From Stay-at-Home Moms to Back-to-Work Lawyers By MICHAEL WINERIP Published: February 18, 2013 Since 2007, the Pace University School of Law in White Plains has been running a program aimed at helping lawyers who had left the field — typically stay-at-home mothers — re-enter the legal profession. Called New Directions, the course consists of 11 weeks of classroom refresher training and then an 11-week internship working as a lawyer in any of a number of settings, including law firms, government and nonprofit agencies and corporate offices. Pace offers two sessions a year, typically of 12 to 18 lawyers each. About 95 percent are women, and the average age is about 50. To date, 150 people have completed the training, with about half going on to paying jobs as lawyers. The cost is $7,000; participants may qualify for retraining grants of up to $3,000 from the United States Department of Labor. Another school offering a similar program includes the American University Washington College of Law Lawyer Re-Entry Program. That course is six days, spread over three weeks, and costs about $1,500; there are no internships. Jeannette Rossoff, 56, now in-house counsel for New York eHealth Collaborative, a nonprofit organization. Enlarge This Image Pace University Cheryl Schacht, front row far left, and members of the Pace program for parents re-entering the work force. Ms. Schacht is now a litigation lawyer for an international bank. Readers’ Comments Following are interviews with three women who completed the Pace New Directions program. CHERYL SCHACHT, 54, Pound Ridge, N.Y. Current Position Litigation counsel for an international bank. Law school Cleveland Marshall, class of 1984. Positions before leaving law In-house counsel for a real estate developer, 1984 to 1988; prosecutor, United States attorney, Madison, Wis., 1988 to 1998. Reason for leaving Stay-at-home mom for two children, now 15 and 18. How long were you at home? Fifteen years. Husband’s job? Lawyer for a nonprofit organization. Did he consider being the stay-at-home parent? No, he’s a great dad, but I don’t think that’s something in his makeup. Why did you want to return to law? I’d been taking care of everyone else, now I wanted to take care of me. Had you applied for legal jobs? I sent off all these résumés. They disappeared into a black hole. I met with a recruiter in White Plains; she didn’t give me a very favorable response. She said there are so many people just out of law school with great credentials who can’t get jobs, maybe you should try a new career. How did you feel the Pace program could help you? I was very concerned about the whole technology issue. When I last worked at the U.S. attorney’s office in the 1990s, I dictated letters and briefs that support staff typed. E-mail was just beginning. What about that 15-year gap in your résumé? I thought to myself, “I’m not confident enough to put myself out there.” They said don’t ignore that period, don’t be ashamed, you need to say you were a full-time caregiver for two children. You were a class parent, a fund-raiser, on the hiring committees for the school district, you worked at church, you’re still a vibrant person. Did the internship help? The sponsor organization knew that our skills were probably rusty and the internships allowed us an opportunity to practice working again with more training and mentoring than would be available if you were starting a real job cold turkey. People there were very interested in making sure we had a good experience. I was able to get my foot in the door of an organization, and they were able to observe me. Your internships? I spent 11 weeks at a bank that ended last June. It went well, but they didn’t have anything. Then I did a second internship, an in-house position for a tech company, but they didn’t have anything either. In September, I was talking with the people at the bank, and they offered me the job I have now. Salary? Less than my husband’s but more than when I left the U.S. attorney. JEANNETTE ROSSOFF, 56, Manhattan Current position In-house counsel, New York eHealth Collaborative, a nonprofit organization. Law school Boston University class of 1983. Position before leaving law Corporate attorney, Shearman Sterling, 1983 to 1985. Reason for leaving Stay-at-home mom for four children, now ages 21 to 28. How long were you at home? 20 years. Husband’s occupation? Investment banker. Did he consider being the stay-at-home parent? No. He was very ambitious. Relevant work experience during the 20-year gap? A small, part-time law practice out of the home. I also did fund-raising for schools and a community park. And I was the president of our co-op board for five years. I oversaw the installation of a new gym — it needed two-thirds to pass. I was always dealing with irate shareholders. Internship? New York State attorney general, charity bureau enforcement. Did they offer a position? Several higher-ups said they wanted to, but there was a job freeze. Did you consider returning to corporate law? No, I would have been competing with young people right out of law school willing to stay up all night working, and I didn’t have that kind of energy. How did you find your current job? Networking. I must have talked to 50 people about jobs. I did a small pro bono case for one, which eventually led to the in-house counsel position. It also helped that I was able to talk with the people at Pace about what kind of salary and title to ask for — those are hard things to know. Salary? Less than when I left Shearman Sterling in 1985. Hours? 9 to 5 or 6. Do you think your age hurt you? I actually think it helped. As a general counsel, a lot of what I do is giving advice. I’m not just some young bright kid, I can make judgments based on a lifetime of experiences. CYNTHIA WELLS, 53, Rye, N.Y. Current Position Staff attorney, Sidley Austin, securities law. Law school Vanderbilt, class of 1984. Position before leaving law Associate attorney, securities law, Brown and Wood, 1984 to 1989. Reason for leaving Stay-at-home mom for six children, now ages 14 to 24. Husband’s occupation? He owns a couple of businesses. Did he consider being the stay-at-home parent? No. Relevant experience while at home? Community volunteer work, my church — and six kids kept me plenty busy. Your internship? Two days a week as an in-house counsel for the Juilliard School and three days a week at the law firm, Sidley Austin. How did you get your job? Sidley Austin is the same firm I’d worked for before my children — it was renamed. I’d known the woman doing the hiring, and she was willing to give me the chance for an internship, which led to the job. Was returning hard? When I came back, the Dodd-Frank Act was just being implemented and they needed lawyers with expertise in Dodd-Frank. So the law was new and I was new, and I learned the law as it evolved. Hours? 50 or more. Salary? Low six figures. The young women who were your colleagues at the firm when you left are partners now, your bosses. Do you feel left behind? I’m definitely an ambitious person, I want to go as far as I can. But I am just so happy to be back practicing law. I do not consider myself limited. I think my own abilities will determine how far I can go. Booming: Living Through the Middle Ages offers news and commentary about baby boomers, anchored by Michael Winerip. You can connect with Michael Winerip on Facebook here. You can follow Booming via RSS here or visit and reach us by e-mail at This article has been revised to reflect the following correction: Correction: February 20, 2013 A previous version of this article gave an incorrect example of other school programs aimed at helping lawyers re-enter the profession. The program at University of California Hastings College of the Law in San Francisco was taken over about a year ago by Lawyers Life Coach, a for-profit job counseling service.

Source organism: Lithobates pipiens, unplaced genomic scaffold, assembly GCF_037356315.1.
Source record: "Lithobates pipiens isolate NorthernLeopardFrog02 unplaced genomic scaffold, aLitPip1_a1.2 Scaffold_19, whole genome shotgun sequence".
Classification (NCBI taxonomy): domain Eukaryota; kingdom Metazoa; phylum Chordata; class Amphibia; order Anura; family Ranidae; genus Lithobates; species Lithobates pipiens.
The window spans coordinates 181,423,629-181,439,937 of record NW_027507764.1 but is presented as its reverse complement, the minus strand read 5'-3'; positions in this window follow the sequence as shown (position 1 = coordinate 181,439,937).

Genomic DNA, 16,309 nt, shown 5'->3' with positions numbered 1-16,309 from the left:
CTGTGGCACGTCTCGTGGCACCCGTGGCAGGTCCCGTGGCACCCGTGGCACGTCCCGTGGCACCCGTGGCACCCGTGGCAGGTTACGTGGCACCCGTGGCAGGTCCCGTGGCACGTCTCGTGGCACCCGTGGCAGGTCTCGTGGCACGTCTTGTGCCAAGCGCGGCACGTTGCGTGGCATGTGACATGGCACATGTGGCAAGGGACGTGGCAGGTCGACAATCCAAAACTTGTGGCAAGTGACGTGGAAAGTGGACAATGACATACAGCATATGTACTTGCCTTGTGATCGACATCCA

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04 Sep